6 Leave a comment on paragraph 6 0 Several economic analyses have demonstrated the effects of these practices on actual artist revenues. Celebrated rock producer Steve Albini (Pixies, Nirvana, PJ Harvey) wrote a widely-read and reprinted 1993 article in The Baffler, demonstrating how such clauses, and other economic factors, could conceivably lead to band members signed to a $ 250,000 contract taking home roughly $4,000 apiece for their work.[9] More recently, online magazine The Root, in conjunction with Don Passman, author of All You Need to Know About the Music Business,[10] conducted a 2010 economic analysis corroborating this point, demonstrating that “for every $1,000 in music sold, the average musician makes $23.40.”[11] These economic disparities pertain even in the digital music economy; according to court documents filed in 2011 by rapper Chuck D, artists signed to UMG get paid $80.33 for every 1,000 iTunes downloads sold.[12]

7 Leave a comment on paragraph 7 0 Even the more justifiable contractual elements can be damaging to artists’ bottom lines. For instance, “recoupment” clauses require the labels to make back their expenditures for producing, distributing, and marketing the music before any royalties are owed to the recording artist. As the RIAA has admitted on its own website, fewer than one in ten of its constituents’ album releases ever make back the money the label has spent;[13] therefore, by this logic, more than 90 percent of major label artists never see royalties beyond the initial advance.

8 Leave a comment on paragraph 8 0 Aside from these contractual considerations, the major labels have historically fought to diminish the degree of power, ownership and revenue recognized by recording artists, in the interest of maximizing their own profitability. One fairly recent example is their lobbying effort to insert four words into the text of The Satellite Home Viewer Improvement Act of 1999, thereby with one tiny stroke reclassifying all recording artists’ labor as “work-for-hire” under copyright law. The practical effect of this maneuver was to eliminate artists’ rights to recapture control of their work via “term reversion” after their contracts had expired. Although President Clinton signed this bill into law, subsequent Congressional testimony by major label artists like Sheryl Crow and Don Henley led to its repeal by the Senate. Despite this highly visible reversal, the major labels and publishers have continued to fight copyright term reversion. Most recently, a federal judge ruled in favor of “Y.M.C.A.” composer Victor Willis in a test of this principle in 2012. Yet, this story has only begun; it seems likely that the music industry will continue to push the matter by any means necessary to avert a “ticking time bomb” of mass copyright reversion from taking effect beginning in 2013.[14]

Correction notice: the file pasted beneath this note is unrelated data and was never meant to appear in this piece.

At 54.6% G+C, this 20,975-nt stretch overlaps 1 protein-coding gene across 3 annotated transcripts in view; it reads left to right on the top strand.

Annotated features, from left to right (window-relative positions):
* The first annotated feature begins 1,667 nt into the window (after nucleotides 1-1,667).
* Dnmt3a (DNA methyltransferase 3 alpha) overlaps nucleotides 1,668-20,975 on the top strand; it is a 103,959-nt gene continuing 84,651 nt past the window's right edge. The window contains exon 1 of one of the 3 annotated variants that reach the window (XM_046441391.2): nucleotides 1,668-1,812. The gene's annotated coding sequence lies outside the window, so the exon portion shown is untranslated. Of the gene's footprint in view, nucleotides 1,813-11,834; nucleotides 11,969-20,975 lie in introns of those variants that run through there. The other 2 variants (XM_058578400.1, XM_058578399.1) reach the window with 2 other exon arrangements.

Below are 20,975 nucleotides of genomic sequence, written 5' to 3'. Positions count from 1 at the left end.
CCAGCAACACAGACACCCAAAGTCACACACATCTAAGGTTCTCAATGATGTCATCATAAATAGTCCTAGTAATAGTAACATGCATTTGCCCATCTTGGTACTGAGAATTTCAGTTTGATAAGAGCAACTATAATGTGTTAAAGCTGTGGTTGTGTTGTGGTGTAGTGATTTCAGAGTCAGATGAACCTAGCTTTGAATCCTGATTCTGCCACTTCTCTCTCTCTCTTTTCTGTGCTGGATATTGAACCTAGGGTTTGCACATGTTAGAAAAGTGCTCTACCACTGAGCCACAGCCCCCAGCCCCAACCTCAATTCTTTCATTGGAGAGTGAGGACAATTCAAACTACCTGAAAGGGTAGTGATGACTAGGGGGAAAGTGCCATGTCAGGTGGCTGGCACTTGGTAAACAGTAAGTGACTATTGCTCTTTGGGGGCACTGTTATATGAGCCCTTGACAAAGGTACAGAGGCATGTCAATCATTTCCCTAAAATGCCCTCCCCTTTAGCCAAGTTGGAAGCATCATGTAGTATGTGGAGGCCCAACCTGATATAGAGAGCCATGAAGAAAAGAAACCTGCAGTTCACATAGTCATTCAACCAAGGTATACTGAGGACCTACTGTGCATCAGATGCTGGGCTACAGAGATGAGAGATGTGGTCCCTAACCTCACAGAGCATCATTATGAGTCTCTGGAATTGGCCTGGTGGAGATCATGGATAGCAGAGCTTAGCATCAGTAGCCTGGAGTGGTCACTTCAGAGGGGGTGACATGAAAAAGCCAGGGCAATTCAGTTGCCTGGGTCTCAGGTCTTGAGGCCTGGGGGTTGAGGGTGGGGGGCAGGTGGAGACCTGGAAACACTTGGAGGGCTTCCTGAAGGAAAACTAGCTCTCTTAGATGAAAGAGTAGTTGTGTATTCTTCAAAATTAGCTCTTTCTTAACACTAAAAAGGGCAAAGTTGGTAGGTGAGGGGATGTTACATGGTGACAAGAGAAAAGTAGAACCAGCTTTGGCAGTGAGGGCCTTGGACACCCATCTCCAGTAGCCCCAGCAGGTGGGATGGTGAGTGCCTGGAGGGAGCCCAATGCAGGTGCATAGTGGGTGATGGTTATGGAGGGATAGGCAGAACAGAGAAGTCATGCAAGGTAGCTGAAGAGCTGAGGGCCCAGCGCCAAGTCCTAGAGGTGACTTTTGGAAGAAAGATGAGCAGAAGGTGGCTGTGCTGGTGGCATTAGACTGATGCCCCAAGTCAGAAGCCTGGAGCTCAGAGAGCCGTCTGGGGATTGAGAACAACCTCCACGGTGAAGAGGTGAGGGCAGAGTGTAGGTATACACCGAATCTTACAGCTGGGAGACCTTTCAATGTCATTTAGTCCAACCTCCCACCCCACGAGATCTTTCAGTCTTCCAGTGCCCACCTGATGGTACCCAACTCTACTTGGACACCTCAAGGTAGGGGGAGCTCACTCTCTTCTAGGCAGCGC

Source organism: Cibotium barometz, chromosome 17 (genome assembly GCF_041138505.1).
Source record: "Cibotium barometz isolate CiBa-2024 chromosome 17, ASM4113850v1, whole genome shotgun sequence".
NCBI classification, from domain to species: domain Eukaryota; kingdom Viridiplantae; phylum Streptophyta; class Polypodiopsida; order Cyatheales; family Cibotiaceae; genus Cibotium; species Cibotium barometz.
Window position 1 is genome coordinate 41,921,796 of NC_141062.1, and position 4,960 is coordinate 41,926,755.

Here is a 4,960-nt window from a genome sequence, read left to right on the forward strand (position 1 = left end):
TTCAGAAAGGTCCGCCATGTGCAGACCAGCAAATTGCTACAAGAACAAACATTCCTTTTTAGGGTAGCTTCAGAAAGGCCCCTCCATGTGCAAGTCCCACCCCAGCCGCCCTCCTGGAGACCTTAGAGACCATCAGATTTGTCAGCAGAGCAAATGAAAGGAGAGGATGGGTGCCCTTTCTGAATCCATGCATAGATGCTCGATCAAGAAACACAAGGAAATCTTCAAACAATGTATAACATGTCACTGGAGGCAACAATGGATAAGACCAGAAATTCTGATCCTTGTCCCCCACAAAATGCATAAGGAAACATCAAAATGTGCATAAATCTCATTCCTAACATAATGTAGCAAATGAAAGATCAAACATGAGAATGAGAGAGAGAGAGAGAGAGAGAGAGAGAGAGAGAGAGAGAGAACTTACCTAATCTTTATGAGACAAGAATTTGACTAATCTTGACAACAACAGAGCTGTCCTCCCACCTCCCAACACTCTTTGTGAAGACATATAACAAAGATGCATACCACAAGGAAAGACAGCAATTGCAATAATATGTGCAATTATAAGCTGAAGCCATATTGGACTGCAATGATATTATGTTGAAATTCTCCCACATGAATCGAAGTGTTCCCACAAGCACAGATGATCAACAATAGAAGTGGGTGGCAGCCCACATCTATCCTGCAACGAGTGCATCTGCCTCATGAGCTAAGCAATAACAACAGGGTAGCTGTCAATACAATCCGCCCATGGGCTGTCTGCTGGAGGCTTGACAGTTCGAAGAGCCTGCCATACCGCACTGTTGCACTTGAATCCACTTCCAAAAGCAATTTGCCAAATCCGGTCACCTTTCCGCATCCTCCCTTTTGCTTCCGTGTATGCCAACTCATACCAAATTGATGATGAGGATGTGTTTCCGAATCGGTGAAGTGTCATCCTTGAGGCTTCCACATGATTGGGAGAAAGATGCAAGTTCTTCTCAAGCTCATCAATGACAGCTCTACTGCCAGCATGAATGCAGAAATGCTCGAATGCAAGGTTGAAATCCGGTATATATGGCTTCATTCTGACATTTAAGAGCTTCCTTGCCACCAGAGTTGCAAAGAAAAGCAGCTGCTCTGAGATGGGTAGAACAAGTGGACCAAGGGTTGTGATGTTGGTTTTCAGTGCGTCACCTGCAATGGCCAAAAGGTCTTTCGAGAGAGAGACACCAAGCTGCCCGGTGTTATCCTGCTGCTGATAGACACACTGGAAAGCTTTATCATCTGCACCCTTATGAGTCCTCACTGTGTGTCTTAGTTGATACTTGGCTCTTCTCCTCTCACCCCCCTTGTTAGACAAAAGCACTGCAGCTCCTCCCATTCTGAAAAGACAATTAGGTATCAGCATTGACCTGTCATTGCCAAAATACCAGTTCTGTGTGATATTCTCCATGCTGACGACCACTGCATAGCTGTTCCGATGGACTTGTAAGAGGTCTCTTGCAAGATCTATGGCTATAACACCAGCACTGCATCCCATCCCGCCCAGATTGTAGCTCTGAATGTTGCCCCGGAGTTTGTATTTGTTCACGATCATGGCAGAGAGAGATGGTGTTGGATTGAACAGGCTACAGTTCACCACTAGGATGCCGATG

9 Leave a comment on paragraph 9 0 Another highly visible, high-stakes battle between the major labels and their artists has revolved around the issue of whether digital downloads (such as those available from iTunes) are technically retail or licensing. According to traditional artist contracts, retail royalties are significantly lower (by a factor of about 3-to-1) than licensing royalties, which means that the answer to this question could be worth billions of dollars to either labels or artists. Recently, this battle has been waged in the form of a lawsuit between rapper Eminem and Universal Music Group[15] (the US Supreme Court declined to revisit an Appeals Court ruling in favor of Eminem),[16] as well as an ongoing class action suit brought against UMG by a variety of musicians including Rob Zombie and Rick James.[17]

10 Leave a comment on paragraph 10 0 In short, the relationship between the major labels and the artists they purport to represent has historically been a fraught one, and continues to be contentious. While many benefits, such as fame, legitimacy, and the chance of riches, accrue from a major label relationship, it is no surprise that even successful artists continue to express support for P2P and other forms of free online music sharing, as, in their eyes, the benefits must far outweigh the risks.